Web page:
Between biographies and the movies, we have all the human interest aspects of entrepreneurship covered.

We all love a good story – one that has all the elements of human drama and personal struggle. Movies or books in which the main characters fight hard and prevail against all odds are up there in terms of entertainment value. That is why the lives of famous and wildly successful entrepreneurs are such gripping story material. There are many biographies that chronicle the trials, tribulations and triumphs of these individuals. Some accounts, like Walter Isaacson’s time on Steve Jobs are painstakingly assembled through interviews with the main subject and those who know him. Others are unauthorized ‘tell-alls’ that paint a complex portrait of the individual.

By the same token, there are also many stories of fictional entrepreneurs and their journeys that are equally riveting. But if we were to juxtapose a few of these with real life stories, we might find that fact is sometimes stranger than fiction. Clearly, when it comes to depicting drive, ambition, passion and other intense emotions behind entrepreneurial endeavors, art draws heavily from life with filmmakers seeking inspiration in the tumultuous world of business for their characters and plots. The scenarios that follow make it hard to distinguish one from the other. There is the story of a brilliant inventor and businessman whose maternal grandparents lived in Canada’s Saskatchewan province before moving to the suburbs of Pretoria.

Addicted to flying their single engine plane around the countryside, their freewheeling attitude to life in general may have trickled down to infect their grandson, who was bright but socially awkward as a child. As an adult, he put aside memories of a troubled Between biographies and childhood, as well as his own marital difficulties to become one of the most successful entrepreneurs in the world today.

As Elon Musk prepares his two ventures, Tesla and SpaceX, to strive for new heights in automotive engineering and space exploration respectively, we once again ponder the question of whether entrepreneurial ambition of this order is a result of genes or environment. Ashlee Vance’s account of this 45 year old’s life so far may throw some light on this topic.

If chocolate is your secret passion, then it would be hard to pass up both the book and movie on this confectionery manufacturer who is on the lookout for a qualified individual to take over the reins of his enterprise. His test for unsuspecting candidates includes many points on the factory floor designed to tempt and trap them. Willy Wonka, the eccentric owner of the chocolate factory, is not perfect. He is judgmental and narcissistic to a large degree. But he also knows what he wants in his successor and is benevolent towards his employees, the disadvantaged Oompa-Loompas. A mixed portrait of the owner emerges, not unlike what one would find outside this genre of fantasy fiction.4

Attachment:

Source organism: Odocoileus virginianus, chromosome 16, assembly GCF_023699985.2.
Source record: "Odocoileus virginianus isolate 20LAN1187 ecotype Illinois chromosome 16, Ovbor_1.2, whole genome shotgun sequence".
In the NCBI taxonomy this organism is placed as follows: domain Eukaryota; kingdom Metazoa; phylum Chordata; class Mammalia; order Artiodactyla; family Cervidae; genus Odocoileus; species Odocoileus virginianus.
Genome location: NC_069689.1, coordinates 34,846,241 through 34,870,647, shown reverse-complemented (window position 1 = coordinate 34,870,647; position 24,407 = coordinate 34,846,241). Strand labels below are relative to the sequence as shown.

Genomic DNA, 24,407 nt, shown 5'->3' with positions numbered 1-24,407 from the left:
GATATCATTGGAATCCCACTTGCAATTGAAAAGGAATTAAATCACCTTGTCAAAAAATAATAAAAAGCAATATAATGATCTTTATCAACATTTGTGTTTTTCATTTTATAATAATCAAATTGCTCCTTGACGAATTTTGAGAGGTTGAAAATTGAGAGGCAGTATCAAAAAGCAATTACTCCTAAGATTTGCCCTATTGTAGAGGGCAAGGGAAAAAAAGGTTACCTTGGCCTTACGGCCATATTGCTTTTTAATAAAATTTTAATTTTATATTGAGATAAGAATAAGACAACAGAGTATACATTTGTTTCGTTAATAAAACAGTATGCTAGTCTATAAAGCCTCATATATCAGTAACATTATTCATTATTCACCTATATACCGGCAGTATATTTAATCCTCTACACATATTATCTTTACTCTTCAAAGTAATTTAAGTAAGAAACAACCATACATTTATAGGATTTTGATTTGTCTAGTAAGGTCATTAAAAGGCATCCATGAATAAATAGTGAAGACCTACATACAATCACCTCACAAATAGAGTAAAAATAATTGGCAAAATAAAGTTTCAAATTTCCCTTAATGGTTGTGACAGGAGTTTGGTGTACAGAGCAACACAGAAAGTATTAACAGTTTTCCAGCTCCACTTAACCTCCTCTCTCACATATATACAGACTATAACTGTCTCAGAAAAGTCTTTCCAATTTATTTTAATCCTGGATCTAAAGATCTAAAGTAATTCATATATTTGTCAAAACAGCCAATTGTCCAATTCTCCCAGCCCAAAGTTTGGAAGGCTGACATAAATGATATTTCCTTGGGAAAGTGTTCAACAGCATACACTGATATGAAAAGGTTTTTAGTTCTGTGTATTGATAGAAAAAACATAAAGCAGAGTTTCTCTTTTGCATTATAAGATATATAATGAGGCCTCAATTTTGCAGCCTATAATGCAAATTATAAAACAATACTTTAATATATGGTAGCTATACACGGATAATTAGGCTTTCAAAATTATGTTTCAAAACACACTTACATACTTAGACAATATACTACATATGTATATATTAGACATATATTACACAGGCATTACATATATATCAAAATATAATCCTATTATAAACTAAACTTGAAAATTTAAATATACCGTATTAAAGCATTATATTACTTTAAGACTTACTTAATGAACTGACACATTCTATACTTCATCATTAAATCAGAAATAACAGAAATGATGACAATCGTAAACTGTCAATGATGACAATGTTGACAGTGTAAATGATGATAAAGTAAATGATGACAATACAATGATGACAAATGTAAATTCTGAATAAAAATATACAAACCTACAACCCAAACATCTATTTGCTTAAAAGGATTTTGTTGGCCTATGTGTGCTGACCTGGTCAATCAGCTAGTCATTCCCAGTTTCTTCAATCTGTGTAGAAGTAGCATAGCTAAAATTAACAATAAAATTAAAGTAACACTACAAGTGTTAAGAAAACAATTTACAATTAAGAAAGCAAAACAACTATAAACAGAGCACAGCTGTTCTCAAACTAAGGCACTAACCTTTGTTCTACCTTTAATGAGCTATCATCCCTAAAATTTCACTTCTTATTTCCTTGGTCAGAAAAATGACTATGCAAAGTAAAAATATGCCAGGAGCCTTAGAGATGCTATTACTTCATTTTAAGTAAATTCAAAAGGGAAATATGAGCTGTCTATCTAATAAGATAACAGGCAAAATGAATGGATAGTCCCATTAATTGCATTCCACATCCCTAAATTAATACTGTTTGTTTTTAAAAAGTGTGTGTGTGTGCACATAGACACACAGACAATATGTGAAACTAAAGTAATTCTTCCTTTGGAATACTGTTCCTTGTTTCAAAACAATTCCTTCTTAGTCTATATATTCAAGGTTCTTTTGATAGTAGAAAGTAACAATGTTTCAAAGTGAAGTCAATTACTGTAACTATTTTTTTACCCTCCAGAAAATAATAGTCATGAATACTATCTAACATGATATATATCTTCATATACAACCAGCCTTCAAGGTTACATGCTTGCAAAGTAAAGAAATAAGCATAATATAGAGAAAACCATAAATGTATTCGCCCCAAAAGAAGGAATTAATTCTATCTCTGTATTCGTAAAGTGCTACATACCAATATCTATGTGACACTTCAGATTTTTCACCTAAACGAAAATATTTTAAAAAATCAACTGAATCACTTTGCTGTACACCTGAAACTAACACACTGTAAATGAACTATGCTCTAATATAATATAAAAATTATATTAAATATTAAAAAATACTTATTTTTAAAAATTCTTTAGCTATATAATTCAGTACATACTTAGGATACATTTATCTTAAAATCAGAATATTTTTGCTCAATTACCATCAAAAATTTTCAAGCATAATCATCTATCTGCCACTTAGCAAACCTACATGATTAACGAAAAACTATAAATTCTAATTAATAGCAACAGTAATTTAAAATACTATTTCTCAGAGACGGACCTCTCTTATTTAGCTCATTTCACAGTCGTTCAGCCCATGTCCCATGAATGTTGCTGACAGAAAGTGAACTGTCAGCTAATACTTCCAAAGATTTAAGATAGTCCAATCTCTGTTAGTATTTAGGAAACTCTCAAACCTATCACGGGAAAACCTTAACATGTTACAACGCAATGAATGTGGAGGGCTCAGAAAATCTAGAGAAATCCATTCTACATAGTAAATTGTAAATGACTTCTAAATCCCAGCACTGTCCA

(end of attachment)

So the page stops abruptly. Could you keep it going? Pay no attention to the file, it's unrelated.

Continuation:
Unbridled ambition and the ruthless pursuit of power are the primary themes of yet another story on an initially idealistic writer who goes on to become a powerful newspaper magnate. The plot follows the graph of Citizen Kane’s life through political scandal, extramarital affairs, and a growing sense of megalomania to his eventual downfall. Kane’s character, played by Orson Welles, is widely believed to be based on the life of publishing tycoon William Randolph Hearst who spearheaded the trend of ‘yellow journalism’, among other innovative practices.

There are many other examples such as these, in life and in fiction. It is natural to wonder if some mix of unconventional upbringing and adversity is needed to draw out the entrepreneur within. As we delve into some of these stories, we get a sense for how tenacious these individuals are and how committed to their mission, even if it is somewhat misplaced as in Hearst’s case. Musk and others of his ilk will probably agree with this feel-good quote that is attributed to author Norman Vincent Peale: “Shoot for the moon. Even if you miss, you’ll land among the stars.”